• Natalie Chama

How can reading build up your child's vocabulary?

Updated: Sep 27, 2020





Reading is a fundamental skill that many of us take for granted sometimes. Especially if your child doesn't like reading.

This can cause our children to become limited in their vocabulary, and they are not able to access certain high vocabulary words without picking up a book.

Also, your child needs to be exposed to a diversity of literature from different cultures to have the access to new words, that they would not normally see in their surroundings.

The Top 8 Benefits Reading


  • Improve Memory Skills

When your child reads it helps to exercise the brain and it allows them to remember certain information.

Reading helps the memory as you are not just relying on moving pictures but you have to remember key details in a story to mentally understand what is going on.

That's why it is important whether your young or old, to pick up a book and read consistently, whenever you get a chance, to keep that brain ticking.


  • Makes you Smarter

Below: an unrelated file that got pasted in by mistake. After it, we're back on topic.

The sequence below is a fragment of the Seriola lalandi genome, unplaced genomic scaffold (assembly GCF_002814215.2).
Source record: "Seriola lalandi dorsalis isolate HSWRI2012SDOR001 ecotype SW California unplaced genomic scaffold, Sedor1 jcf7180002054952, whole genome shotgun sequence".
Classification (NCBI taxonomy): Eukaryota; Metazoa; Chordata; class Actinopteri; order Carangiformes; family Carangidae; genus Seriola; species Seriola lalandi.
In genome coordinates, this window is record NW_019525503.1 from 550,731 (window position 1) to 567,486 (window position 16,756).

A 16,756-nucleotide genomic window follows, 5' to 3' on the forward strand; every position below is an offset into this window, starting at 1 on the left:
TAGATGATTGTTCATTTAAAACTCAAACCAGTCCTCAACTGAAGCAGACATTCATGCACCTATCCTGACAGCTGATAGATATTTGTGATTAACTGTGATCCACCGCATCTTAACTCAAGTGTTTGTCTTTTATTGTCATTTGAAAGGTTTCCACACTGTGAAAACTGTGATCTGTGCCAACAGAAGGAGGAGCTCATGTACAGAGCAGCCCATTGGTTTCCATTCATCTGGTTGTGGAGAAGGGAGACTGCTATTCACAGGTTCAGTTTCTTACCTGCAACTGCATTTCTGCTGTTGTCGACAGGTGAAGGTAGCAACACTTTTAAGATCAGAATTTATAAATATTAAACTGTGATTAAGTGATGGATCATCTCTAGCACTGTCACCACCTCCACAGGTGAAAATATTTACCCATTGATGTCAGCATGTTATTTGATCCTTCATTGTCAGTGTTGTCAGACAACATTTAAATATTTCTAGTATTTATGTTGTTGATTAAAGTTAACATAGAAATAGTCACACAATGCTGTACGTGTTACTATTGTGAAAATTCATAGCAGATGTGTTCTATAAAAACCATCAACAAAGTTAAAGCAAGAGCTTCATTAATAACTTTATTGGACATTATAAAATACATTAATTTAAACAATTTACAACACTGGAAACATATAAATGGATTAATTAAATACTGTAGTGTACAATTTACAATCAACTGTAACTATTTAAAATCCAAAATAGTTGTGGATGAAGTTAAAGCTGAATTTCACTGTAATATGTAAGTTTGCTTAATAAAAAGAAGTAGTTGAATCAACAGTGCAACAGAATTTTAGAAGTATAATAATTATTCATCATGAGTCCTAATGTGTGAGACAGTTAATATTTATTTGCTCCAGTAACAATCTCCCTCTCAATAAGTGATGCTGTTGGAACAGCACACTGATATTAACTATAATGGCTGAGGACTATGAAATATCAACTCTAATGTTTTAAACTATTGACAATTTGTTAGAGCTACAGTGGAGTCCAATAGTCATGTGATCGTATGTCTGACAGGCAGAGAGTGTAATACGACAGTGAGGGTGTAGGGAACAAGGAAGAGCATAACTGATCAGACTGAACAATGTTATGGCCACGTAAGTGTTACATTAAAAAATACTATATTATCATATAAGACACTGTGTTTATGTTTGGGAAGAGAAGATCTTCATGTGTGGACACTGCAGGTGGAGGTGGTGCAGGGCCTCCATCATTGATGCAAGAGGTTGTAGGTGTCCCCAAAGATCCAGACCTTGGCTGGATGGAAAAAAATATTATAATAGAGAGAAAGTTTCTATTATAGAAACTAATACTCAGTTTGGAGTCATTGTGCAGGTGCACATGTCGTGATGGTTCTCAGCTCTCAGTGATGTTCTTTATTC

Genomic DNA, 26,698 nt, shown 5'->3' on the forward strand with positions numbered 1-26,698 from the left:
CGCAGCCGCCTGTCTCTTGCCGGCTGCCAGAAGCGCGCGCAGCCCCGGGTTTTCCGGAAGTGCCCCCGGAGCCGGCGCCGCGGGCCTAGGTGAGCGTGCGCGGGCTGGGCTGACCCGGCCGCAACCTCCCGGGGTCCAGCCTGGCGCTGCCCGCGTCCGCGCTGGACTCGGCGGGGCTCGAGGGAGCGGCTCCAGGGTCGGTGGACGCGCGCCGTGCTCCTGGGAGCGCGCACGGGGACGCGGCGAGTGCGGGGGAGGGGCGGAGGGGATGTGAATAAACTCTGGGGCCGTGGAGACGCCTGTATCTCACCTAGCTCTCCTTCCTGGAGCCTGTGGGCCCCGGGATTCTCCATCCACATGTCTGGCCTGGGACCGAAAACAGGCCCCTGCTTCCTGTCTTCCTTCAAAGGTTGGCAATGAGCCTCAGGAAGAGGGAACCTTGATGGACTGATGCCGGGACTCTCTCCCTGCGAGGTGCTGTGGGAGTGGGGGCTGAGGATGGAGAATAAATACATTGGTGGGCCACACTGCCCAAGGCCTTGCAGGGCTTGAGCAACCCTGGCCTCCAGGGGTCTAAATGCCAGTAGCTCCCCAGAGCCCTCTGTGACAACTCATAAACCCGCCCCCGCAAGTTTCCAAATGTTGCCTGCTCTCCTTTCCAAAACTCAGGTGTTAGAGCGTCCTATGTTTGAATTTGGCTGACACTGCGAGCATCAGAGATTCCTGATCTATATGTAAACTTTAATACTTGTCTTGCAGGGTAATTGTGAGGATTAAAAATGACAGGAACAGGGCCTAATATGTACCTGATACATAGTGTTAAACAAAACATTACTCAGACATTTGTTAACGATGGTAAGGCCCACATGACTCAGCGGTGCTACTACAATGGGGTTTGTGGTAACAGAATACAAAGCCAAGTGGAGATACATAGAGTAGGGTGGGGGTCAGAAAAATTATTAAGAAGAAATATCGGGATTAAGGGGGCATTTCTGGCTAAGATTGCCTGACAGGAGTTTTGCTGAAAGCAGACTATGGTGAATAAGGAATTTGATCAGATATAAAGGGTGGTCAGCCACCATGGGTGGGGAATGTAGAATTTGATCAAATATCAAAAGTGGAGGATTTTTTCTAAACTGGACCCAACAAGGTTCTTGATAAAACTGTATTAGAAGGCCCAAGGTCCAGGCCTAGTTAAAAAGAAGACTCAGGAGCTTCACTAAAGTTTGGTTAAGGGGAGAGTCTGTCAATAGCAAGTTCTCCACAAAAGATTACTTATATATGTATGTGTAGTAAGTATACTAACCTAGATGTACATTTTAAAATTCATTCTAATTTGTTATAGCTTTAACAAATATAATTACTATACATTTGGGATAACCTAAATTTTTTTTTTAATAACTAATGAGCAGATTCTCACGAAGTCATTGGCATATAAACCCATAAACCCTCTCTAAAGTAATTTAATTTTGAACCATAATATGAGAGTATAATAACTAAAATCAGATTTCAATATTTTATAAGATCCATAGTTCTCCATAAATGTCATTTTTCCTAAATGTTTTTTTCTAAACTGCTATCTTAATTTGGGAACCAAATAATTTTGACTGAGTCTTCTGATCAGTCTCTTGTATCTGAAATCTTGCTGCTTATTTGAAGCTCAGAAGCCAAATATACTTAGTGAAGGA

The most intelligent minds were not only curious explorers, but they were avid readers. They also had different types of smarts, from cultural to academic and they usually get the top marks in exams.


  • Learned Discipline

If your child finds a book that they enjoy and reads it from start to finish. This shows some sort of discipline, as they can stick to something long-term. To find out how to pick a book for your child, please check out my other blog: https://www.chamatuition.com/post/how-to-get-your-child-to-read-moreHelps with Brain Health


  • Improve Writing Skills

The more your child reads the more they will be able to recognise the right way to organise and structure their writing. This will help them also to vary their writing style as they are using different types of book inspiration.


  • Develop analytical thinking

If your child is reading well-structured pieces of literature, this will them to use the analytical part of their brain. Especially, if they are doing comprehension tasks that help your child to think, analyse, and select the right information.




  • Help you to organise and prioritise things

The is a particular arrangement of words and sentence structure, so if your child is reading consistently it can help them to develop their sequence skills.